[This is a blog post based on a forthcoming presentation at the British Education Research Association Conference, taking place in Leeds in September 2016]
Before you read any further, know this: I do believe that the world is in need of radical change. But…
If recent decades have taught us anything, it’s that an automatic preference for traditional national citizenship among populations can no longer be taken for granted. From the corporate elite criss-crossing the planet as they work in multi-national companies that do not pledge allegiance to a single country to nearly half the population of the UK (and other European countries) who are pro-European-Union, to global humanitarian and environmental crises which elicit collective supra-national action in ways that may not benefit the individual nation-states involved, we are today constantly reminded that our national identities and citizenships are not in themselves ‘enough’ to live in the world – that they do not equip us sufficiently to deal with significant amounts of our daily experience. I think the late Ulrich Beck was right when he proffered that the future of the world is easier to imagine globally than nationally.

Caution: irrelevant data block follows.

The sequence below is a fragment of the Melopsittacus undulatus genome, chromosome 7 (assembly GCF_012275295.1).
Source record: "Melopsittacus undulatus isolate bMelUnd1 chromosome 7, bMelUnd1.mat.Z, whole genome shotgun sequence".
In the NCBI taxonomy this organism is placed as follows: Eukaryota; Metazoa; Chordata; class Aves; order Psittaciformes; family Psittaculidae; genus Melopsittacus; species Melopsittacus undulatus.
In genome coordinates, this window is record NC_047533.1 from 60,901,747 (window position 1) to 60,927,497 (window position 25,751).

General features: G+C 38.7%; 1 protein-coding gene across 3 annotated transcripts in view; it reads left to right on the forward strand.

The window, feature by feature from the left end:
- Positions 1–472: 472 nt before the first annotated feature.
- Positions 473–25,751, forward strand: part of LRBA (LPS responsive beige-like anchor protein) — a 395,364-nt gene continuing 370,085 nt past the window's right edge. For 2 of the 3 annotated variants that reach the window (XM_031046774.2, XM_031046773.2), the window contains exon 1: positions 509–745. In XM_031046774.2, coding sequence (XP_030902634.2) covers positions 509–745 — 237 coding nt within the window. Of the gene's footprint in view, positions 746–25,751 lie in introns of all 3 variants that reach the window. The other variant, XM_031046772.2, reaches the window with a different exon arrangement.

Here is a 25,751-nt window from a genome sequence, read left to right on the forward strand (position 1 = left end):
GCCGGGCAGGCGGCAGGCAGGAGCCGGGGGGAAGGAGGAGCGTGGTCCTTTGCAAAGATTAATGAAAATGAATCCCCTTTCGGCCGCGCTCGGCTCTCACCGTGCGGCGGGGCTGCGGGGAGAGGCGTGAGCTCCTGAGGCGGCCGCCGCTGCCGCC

In light of these issues, and no doubt many others, it can be argued that we are currently in a sort of transitional period (which is not to say that a transition will take place), moving, perhaps, from an era dominated by nationalist logics towards a different one. What this other era might look and feel like, no-one knows exactly. There are aspirations and anxieties; proponents and opponents; and discussions usually involve words such as ‘global’, ‘cosmopolitan’, ‘transnational’, and so forth. More substantive concepts are also sometimes thrown into debates, such as ‘global citizenship’, ‘global social justice’, and ‘human rights’. But ultimately – and for good reason – there is no blue-print or consensus for a post-national world.